Skip to main content
Shakespeare & Beyond

A 16th-century love charm of frog bones

In Shakespeare’s A Midsummer Night’s Dream, much of the comedic conflict derives from the application of the nectar of a magic flower. Under its influence, the queen of the fairies (Titania) becomes enamored of a donkey, and, through a bit of a mix-up, a spurned woman (Helena) suddenly finds herself desired by the man who rejected her and her friend’s lover.

Oberon and Titania

Oberon and Titania in A Midsummer Night’s Dream. Georg Goldberg, 19th century. Folger Shakespeare Library. ART File S528m5 no.27 (size M)

As Oberon, the king of the fairies, tells Puck:

“The juice of it on sleeping eyelids laid
Will make or man or woman madly dote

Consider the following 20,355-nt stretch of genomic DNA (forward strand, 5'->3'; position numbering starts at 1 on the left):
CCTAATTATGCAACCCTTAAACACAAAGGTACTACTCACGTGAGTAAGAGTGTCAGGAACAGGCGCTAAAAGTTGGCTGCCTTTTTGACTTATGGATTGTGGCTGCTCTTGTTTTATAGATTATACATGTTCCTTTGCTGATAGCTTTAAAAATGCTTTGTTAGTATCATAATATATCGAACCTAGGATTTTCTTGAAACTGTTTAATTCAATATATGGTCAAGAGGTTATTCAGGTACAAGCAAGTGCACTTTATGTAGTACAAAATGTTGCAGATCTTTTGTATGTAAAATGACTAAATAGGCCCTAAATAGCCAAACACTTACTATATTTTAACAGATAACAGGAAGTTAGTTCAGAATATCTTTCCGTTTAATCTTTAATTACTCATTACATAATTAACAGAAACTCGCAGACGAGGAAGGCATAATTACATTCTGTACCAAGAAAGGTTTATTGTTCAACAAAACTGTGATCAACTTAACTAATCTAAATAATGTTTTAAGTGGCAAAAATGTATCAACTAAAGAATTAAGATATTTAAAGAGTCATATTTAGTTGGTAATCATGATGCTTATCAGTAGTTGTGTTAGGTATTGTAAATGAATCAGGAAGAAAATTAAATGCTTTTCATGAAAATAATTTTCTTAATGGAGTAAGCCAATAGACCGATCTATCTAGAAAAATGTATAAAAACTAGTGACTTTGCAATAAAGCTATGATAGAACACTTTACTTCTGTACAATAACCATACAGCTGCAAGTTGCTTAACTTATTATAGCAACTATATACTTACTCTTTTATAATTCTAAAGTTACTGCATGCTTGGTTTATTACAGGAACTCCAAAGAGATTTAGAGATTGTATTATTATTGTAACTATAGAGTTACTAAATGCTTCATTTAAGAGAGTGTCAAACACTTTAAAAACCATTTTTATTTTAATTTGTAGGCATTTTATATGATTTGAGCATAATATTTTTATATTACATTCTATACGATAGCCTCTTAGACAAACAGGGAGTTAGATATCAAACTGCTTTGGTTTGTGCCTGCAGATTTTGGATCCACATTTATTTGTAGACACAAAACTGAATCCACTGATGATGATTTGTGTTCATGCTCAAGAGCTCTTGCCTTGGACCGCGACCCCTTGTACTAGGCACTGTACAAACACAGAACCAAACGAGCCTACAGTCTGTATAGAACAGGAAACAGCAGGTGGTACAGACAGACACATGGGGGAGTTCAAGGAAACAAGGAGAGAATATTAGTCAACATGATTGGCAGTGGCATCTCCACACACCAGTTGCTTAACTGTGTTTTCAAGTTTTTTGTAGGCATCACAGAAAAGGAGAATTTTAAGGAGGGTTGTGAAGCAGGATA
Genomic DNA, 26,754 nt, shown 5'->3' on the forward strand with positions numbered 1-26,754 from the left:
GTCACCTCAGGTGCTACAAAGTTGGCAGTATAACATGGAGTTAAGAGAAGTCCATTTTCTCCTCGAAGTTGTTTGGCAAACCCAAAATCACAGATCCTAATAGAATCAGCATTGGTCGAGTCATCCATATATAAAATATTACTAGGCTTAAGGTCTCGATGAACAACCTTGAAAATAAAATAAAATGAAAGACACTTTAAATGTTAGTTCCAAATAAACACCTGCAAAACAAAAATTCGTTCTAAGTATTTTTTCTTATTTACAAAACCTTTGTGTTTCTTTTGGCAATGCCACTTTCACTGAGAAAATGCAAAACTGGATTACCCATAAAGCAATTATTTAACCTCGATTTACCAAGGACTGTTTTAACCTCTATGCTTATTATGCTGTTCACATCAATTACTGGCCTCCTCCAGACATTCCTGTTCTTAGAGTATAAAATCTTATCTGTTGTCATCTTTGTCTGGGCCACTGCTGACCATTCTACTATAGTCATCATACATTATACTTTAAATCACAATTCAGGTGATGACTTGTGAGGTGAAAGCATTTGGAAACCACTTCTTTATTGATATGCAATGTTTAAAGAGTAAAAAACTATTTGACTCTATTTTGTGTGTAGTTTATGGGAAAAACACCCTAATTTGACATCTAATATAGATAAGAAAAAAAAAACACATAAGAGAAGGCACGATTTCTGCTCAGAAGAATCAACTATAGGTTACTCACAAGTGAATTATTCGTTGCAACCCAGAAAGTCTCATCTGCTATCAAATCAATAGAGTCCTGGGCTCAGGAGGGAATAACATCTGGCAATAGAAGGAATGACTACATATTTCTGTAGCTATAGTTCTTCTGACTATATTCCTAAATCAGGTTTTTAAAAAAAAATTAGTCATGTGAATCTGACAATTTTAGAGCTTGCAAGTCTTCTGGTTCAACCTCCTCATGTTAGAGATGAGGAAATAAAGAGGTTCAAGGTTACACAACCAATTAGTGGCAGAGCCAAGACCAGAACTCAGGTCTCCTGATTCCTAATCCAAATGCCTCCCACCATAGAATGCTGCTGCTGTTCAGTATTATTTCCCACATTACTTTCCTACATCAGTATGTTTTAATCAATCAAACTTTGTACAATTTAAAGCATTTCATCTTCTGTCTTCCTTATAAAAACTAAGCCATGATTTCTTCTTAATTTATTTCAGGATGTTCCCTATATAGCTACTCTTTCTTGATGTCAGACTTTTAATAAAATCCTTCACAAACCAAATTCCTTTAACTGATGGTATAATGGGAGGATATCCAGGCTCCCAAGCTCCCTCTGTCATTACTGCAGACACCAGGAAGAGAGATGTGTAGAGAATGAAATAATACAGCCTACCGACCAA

Upon the next live creature that it sees.” (2.1.176-9)

Now imagine if Oberon, instead of dripping flower nectar on Titania’s eyes, slipped on her finger a ring containing… frog bones. That would be more in line with a certain love charm found in this 16th-century book of magic, or grimoire. The book, part of the Folger collection, contains a description of a “love experiment” that will cause a woman to “never rest till she hath been with thee”—which involves burying a frog for more than a week!


I have worked as a volunteer Tudor at Asbee’s Farm (Mary Arden’s) and we have always had a plague frog hanging in the window to safeguard against plague. Interestingly none of the staff or volunteers have contracted plague, so obviously it works.

Kate Phinn — February 3, 2022